Watch any close game of basketball late in a game and you're sure to find yourself either lauding or second guessing the players or coaches on decisions made. Executing in these late game situations can be the difference between a winning and losing season.
As a coach it is your responsibility to prepare your players for any situation that may arise. With limited practice time and so many possible scenarios it can feel daunting trying to fit in practice on a situation that may only arise once or not even at all in the season. It's my belief that the time spent on these situations is worth it, even if you never come upon that situation during the year.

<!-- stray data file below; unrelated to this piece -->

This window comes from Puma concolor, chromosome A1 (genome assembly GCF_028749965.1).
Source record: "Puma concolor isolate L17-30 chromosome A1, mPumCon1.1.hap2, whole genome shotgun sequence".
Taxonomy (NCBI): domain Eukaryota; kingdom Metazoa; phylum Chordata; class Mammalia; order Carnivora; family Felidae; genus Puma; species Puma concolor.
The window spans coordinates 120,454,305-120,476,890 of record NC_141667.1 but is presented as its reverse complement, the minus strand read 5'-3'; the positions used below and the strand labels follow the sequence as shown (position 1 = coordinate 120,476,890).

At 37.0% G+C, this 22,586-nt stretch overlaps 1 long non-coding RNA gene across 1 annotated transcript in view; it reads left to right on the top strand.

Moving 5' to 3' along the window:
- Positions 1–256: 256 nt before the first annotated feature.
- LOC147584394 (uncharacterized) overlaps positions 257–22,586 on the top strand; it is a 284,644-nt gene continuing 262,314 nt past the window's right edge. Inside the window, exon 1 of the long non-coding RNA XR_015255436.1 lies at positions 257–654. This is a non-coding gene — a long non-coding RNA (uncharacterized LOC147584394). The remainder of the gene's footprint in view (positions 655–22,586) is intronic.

In our practice's we do at least 2 end game scenarios everyday. Generally I like to throw them in after a drill that included a lot of conditioning to best simulate what it's like in a game. Some of the scenarios go well and some don't but, what it provides is confidence to the team that we are prepared for the situation. It also gives me a chance to let them lead themselves through a scenario and discuss after what other options they may have had. This gives me confidence that I can trust them late in game without having to call a timeout that would allow the other team to set their defense as well.
There are two ways we incorporate the end game scenario into practice.
1.) End game scenario cards (idea stolen from Coach Mike Neighbors) - On a deck of 52 playing cards I wrote a variety of different end of game scenarios. Score could be different, who has ball where, time left, timeouts or none, and fouls. After a drill I'll have a player pick and card and we'll play out that scenario.